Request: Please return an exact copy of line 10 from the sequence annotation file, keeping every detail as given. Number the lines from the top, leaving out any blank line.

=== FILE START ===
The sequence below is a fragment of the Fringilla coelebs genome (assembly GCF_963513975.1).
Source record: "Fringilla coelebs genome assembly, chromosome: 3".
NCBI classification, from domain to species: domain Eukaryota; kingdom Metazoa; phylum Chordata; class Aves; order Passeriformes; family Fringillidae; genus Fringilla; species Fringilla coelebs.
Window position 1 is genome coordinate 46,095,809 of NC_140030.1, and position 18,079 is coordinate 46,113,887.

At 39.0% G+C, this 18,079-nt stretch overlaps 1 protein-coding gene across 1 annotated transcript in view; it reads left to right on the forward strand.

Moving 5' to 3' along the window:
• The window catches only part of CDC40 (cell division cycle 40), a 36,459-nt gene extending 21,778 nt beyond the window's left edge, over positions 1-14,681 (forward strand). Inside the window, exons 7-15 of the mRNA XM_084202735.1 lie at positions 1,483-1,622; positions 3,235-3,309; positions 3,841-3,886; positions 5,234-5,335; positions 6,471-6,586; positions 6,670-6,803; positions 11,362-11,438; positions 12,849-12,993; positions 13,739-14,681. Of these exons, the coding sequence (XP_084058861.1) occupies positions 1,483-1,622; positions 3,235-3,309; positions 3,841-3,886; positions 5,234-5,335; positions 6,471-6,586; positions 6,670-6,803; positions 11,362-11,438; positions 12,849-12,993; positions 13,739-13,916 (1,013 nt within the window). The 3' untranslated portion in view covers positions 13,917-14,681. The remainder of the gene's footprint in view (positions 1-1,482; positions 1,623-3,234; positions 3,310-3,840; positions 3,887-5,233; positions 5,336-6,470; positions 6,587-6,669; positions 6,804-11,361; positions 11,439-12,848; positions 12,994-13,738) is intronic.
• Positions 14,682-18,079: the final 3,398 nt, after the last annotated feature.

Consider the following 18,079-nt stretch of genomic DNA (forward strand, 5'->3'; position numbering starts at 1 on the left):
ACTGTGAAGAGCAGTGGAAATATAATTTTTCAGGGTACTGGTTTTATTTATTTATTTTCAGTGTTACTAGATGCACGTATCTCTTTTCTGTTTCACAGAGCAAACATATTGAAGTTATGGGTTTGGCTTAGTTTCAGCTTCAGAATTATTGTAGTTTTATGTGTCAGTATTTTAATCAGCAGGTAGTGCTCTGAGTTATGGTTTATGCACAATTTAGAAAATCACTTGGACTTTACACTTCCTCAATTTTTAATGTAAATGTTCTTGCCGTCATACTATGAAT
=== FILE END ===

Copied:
ACTGTGAAGAGCAGTGGAAATATAATTTTTCAGGGTACTGGTTTTATTTATTTATTTTCAGTGTTACTAGATGCACGTATCTCTTTTCTGTTTCACAGAGCAAACATATTGAAGTTATGGGTTTGGCTTAGTTTCAGCTTCAGAATTATTGTAGTTTTATGTGTCAGTATTTTAATCAGCAGGTAGTGCTCTGAGTTATGGTTTATGCACAATTTAGAAAATCACTTGGACTTTACACTTCCTCAATTTTTAATGTAAATGTTCTTGCCGTCATACTATGAAT